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Mount Washington Observatory Welcomes New Director of Summit Operations

Cyrena-Marie Briedé Selected to Succeed Thirty-Three Year Observatory Veteran Ken Rancourt

MOUNT WASHINGTON, NH—August 8, 2012—Mount Washington Observatory will soon be effecting a major changing of the guard, as thirty-three year Observatory veteran Ken Rancourt prepares for retirement in September. The longtime director of the organization’s mountaintop operations will be succeeded by meteorologist Cyrena-Marie Briedé of Brighton, Colorado, who began her training with Rancourt this week.

“The Director of Summit Operations position is one of the most crucial—and challenging—positions at the Observatory,” notes Observatory Executive Director Scot Henley. “This person is responsible for the safety of our scientists, the technological infrastructure of our organization, mountain transportation, logistical support, and the effective operation of our weather station, situated in one of the world’s most extreme places.”

Fortunately, the Observatory has found Briedé, an accomplished scientist and researcher who has managed remote sites from the mountains of Colorado to the Alaskan subarctic. Most recently employed at an air quality monitoring and environmental management contractor in Englewood, Colorado, Briedé has installed and maintained meteorological stations in hurricane-force winds and temperatures below -50°F—a good primer for her new career on Mount Washington.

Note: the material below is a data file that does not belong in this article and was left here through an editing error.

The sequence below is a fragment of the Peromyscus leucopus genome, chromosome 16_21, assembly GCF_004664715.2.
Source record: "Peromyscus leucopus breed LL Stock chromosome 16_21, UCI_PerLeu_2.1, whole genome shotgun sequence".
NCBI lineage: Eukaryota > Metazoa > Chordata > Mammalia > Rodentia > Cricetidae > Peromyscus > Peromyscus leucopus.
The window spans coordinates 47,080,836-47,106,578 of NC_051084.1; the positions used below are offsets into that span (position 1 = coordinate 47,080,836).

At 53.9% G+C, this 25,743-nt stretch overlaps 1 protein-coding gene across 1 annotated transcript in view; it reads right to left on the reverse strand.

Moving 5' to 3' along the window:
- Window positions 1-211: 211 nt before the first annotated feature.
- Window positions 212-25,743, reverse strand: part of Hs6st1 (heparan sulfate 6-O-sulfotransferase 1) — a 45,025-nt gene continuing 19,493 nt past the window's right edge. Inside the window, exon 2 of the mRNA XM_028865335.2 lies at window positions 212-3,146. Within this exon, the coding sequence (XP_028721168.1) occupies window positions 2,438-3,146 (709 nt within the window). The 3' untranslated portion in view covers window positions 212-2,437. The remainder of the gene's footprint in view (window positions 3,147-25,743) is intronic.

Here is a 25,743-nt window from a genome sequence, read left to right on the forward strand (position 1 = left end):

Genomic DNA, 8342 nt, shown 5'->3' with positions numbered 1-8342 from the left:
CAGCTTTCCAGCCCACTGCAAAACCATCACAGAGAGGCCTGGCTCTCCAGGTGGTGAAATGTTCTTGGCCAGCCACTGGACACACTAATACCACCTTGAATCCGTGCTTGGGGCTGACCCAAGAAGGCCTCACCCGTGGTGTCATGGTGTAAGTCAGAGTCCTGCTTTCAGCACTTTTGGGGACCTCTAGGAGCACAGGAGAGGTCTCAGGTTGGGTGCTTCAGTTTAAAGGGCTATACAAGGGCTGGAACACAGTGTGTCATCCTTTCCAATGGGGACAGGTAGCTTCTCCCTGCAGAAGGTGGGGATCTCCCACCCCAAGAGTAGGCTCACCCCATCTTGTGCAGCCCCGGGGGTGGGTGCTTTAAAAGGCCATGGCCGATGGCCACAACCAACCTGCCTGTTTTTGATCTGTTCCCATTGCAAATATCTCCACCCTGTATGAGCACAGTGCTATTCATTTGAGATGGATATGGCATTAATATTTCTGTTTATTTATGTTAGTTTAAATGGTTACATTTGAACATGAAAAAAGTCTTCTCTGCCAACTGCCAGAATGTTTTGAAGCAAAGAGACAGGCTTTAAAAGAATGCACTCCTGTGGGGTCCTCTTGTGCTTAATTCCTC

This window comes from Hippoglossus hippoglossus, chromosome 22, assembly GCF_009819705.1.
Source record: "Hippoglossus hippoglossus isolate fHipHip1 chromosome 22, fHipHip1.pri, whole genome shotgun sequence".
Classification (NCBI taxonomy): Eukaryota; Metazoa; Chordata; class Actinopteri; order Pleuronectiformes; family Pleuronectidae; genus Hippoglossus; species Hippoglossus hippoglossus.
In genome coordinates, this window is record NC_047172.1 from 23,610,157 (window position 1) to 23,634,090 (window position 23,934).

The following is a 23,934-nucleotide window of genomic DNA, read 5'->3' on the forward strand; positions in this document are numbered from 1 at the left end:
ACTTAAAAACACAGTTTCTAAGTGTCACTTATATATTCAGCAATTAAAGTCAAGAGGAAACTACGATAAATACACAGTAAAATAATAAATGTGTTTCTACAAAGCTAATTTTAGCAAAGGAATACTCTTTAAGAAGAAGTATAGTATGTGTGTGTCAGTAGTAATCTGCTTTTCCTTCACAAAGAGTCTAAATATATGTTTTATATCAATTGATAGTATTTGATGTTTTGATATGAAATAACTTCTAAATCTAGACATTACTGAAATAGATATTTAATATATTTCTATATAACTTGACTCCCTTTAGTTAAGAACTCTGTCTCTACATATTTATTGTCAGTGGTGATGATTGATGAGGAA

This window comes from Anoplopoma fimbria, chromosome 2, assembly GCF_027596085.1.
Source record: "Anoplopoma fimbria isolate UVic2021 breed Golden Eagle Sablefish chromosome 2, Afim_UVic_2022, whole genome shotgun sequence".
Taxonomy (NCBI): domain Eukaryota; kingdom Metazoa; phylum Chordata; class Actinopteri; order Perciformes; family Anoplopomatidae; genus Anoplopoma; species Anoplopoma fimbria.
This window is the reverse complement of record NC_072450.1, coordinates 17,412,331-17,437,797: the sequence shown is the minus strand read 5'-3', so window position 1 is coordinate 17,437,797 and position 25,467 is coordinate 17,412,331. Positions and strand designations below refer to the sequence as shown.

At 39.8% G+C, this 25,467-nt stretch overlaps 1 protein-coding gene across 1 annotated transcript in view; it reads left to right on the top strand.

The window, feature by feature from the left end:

“I am so excited to be a part of this world famous organization, and to call the White Mountains home. Visiting Mount Washington has been on my ‘bucket list’ for years,” said Briedé. “I have big shoes to fill, but my previous experiences have prepared me for this opportunity and I can’t wait to help the Observatory reach its future goals.”

When not in the field, Briedé has co-authored and presented papers for the American Meteorological Society, the World Meteorological Organization, and the Environmental Protection Agency. Her flawless risk management has earned her a NASA Certificate of Appreciation for her efforts toward aviation safety, and she has participated in landmark research projects with the National Oceanic and Atmospheric Administration, the National Climatic Data Center, the National Center for Atmospheric Research and more.

“We are thrilled to welcome Cyrena to New Hampshire and to Mount Washington Observatory,” says Henley. “She is perfectly suited to tackle this demanding job and I know that this organization’s heart and soul, the summit operation, is in very capable hands.”

Rancourt, who has served in nearly every position on the mountain, including snow cat operator, weather observer, research director, summit manager and more, will be transitioning into a part-time consulting capacity in September.

Mount Washington Observatory is a private, nonprofit, member-supported research and educational institution with a mission to advance understanding of Earth’s weather and climate. Since 1932, the Observatory has been observing Mount Washington’s incredible extremes, conducting scientific research, educating the public about the science of weather and climate, and amassing one of North America’s longest and most unique climate records. For weather reports, webcams, summit trips, photos and more, visit MountWashington.org.

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